Often consumed on January 1 to bring good fortune in the new year thanks to their passing resemblance to green American currency, collard greens are often slow-cooked down with smoked turkey, pork neck bones or some other type of meat to create a flavorful potlikker that can be enjoyed as a simple meal or a briny side dish. A member of the brassica family that includes other nutritious vegetables like kale and broccoli, collards are often cooked for hours with the prevailing wisdom being that the longer the greens cook, the better they’ll be.
Trevor Stockton grew up eating greens harvested from the garden of his grandparents’ 180-acre farm in Jackson County in the middle of Tennessee and, as the current executive chef at the Restaurant at RT Lodge on the campus of Maryville College about 20 miles south of Knoxville, he co-signs that logic.
“With collards, I learned the final product is going to be much better if you really focus on the process of it,” Stockton tells InsideHook. “You can give 10 different people all the same ingredients, but the process of cooking them is what’s going to yield the best final product. Collards are a great example of coaxing certain flavors out of things.”
One of the techniques Stockton employs to coax maximum flavor out of his greens is braising them with hickory-smoked Benton’s bacon before adding ingredients like caramelized onions, fresh sliced garlic, tomatoes, pepper and white vinegar into the mix.
“It’s super smoky bacon, and collard greens are one of the few things that can stand up to that flavor because they are so earthy,” he says. “One of the reasons I use bacon instead of ham is you can start without oil or butter of any kind. There’s enough fat that, once it renders, you have bacon fat in the pan to add your onions into so they’re cooking in that flavor. Collards can handle all of that smokiness.”
Thanks to Stockton’s informed ingredient choices and thought-out cooking process, his collards avoid the bitterness that’s sometimes present in hearty greens, including turnip and mustard greens.
“If you eat a beet raw, it tastes like dirt,” he says. “But if you roast it for four hours, it brings out the natural sugars and the sweetness in it. It’s two very different things. If you cook collard greens right, the balance of flavors can be really perfect. Without it, they can be very bitter and overpowering. I’ve never eaten collard greens anywhere else that uses tomatoes, but they lend some acidity and sweetness that really help balance it out.”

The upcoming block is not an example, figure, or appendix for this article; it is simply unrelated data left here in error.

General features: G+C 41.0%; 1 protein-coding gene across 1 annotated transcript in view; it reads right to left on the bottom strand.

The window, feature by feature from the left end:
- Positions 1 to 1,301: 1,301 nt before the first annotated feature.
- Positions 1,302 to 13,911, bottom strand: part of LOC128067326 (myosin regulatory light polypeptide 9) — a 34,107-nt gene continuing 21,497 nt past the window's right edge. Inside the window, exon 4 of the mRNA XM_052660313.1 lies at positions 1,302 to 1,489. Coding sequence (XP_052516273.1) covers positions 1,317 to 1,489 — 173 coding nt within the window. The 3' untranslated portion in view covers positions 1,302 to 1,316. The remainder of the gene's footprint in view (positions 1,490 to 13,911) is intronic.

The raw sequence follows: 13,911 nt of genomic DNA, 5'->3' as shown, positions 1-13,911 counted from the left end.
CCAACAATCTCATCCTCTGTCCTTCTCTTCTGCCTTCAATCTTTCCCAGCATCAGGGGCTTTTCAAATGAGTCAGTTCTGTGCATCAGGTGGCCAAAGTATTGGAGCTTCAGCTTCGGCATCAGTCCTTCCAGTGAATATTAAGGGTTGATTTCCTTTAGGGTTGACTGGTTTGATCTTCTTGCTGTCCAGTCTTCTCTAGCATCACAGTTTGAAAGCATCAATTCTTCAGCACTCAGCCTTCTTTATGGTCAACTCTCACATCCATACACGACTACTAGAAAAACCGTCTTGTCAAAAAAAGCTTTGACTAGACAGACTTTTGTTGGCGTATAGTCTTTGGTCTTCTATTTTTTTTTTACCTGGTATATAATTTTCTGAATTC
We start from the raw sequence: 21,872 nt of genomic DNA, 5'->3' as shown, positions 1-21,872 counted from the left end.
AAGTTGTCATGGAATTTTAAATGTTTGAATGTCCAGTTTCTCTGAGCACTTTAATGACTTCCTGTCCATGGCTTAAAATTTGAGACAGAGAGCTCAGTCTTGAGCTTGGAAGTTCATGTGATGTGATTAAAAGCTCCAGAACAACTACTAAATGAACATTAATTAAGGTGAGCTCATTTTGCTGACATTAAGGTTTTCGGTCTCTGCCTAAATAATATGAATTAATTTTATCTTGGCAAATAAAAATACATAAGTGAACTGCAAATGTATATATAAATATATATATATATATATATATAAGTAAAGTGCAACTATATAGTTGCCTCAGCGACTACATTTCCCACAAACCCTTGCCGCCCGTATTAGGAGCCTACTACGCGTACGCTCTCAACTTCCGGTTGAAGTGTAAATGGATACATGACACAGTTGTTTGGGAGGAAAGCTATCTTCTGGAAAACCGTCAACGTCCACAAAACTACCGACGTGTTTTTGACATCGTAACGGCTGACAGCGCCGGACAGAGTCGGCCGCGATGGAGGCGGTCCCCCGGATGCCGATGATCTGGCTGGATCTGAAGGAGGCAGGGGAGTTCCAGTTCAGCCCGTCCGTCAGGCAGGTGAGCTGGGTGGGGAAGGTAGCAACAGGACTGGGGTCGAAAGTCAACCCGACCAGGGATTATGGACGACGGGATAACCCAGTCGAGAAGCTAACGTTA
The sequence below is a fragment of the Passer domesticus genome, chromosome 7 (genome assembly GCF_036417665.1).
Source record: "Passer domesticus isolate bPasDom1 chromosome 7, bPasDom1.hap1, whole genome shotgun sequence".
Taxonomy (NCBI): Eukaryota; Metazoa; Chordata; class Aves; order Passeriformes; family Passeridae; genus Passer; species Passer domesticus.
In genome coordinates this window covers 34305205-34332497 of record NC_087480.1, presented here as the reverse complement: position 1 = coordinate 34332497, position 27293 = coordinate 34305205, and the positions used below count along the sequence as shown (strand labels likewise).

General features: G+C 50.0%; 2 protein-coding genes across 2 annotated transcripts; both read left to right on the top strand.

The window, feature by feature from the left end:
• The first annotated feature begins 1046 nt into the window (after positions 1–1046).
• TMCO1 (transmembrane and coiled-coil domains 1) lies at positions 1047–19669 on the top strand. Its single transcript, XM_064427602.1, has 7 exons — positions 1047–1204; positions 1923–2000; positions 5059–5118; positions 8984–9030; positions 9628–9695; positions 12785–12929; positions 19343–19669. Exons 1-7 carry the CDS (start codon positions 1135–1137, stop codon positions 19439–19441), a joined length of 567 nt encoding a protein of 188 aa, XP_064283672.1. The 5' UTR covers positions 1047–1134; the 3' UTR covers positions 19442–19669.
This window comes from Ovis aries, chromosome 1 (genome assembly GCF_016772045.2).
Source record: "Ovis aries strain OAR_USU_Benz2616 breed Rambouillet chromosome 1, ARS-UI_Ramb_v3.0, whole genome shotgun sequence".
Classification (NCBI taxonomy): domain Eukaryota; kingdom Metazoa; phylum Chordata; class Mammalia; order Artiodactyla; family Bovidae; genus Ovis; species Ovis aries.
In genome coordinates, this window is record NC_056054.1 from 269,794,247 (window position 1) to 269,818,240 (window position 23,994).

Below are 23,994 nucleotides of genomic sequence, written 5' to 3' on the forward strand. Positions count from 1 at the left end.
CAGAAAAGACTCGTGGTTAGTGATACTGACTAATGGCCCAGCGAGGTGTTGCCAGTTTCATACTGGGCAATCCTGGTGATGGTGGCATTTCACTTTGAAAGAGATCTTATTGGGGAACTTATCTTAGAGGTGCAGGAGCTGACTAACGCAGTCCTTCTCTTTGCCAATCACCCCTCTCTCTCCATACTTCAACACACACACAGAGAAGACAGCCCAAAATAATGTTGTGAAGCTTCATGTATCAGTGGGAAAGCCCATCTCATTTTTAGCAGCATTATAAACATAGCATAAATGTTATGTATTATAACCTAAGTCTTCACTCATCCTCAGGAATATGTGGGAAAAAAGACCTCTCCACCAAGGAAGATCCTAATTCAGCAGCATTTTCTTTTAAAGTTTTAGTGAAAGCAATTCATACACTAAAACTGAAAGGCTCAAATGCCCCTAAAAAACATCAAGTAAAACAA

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In addition to using Benton’s bacon and tomatoes, Stockton’s third tip for making good greens has to do with the collards themselves.
“Getting fresh collards from a local farm is going to produce a much better end product,” he says. “You can make any collards taste good if you add a bunch of stuff to them, but if you have quality greens to start with, it’s going to yield a better product at the end. The fresher they are, the more tender they are. They’re not as chewy and fibrous as the ones that have been sitting around for two weeks at the store.”
Whether you’re already a fan or ready to give collard greens another go, here’s Stockton’s recipe.
RT Lodge Collard Greens
Prep Time: 15 minutes
Cook Time: 2 hours
Total Time: 2 hours, 15 minutes
- 4 bunches fresh collards (Thick rib removed, rinsed, cut in 1”x2-3” pieces. Doesn’t need to be exact, just make sure the pieces aren’t too big.)
- ½ lb. bacon, preferably Benton’s (cut in small lardons approximately ¼”x ¼”x1”)
- 2 yellow onion (peeled, julienned)
- 1 head fresh garlic (peeled, sliced thin)
- 1 lb. can diced tomatoes or 1 lb. fresh tomato, diced
- 1 tsp. crushed red pepper
- 2 tbsp. salt
- 1 tbsp. black pepper
- 2 cups white vinegar
Heat a heavy-bottom stock pot or Dutch oven over medium-high heat.
Add bacon and cook until almost crispy.
Add onion, salt, pepper and crushed red pepper. Cook until the onion just starts to brown.
Add sliced garlic and cook another 2-3 minutes.
Add tomato and stir often until tomato starts to stick to the bottom of the pot.
Add collard greens, vinegar and enough water to cover everything.
Cook another 2 hours on low-medium heat.
After 2 hours, monitor the progress, and either serve or keep cooking a little longer. The final product should be moist, but not swimming in liquid.
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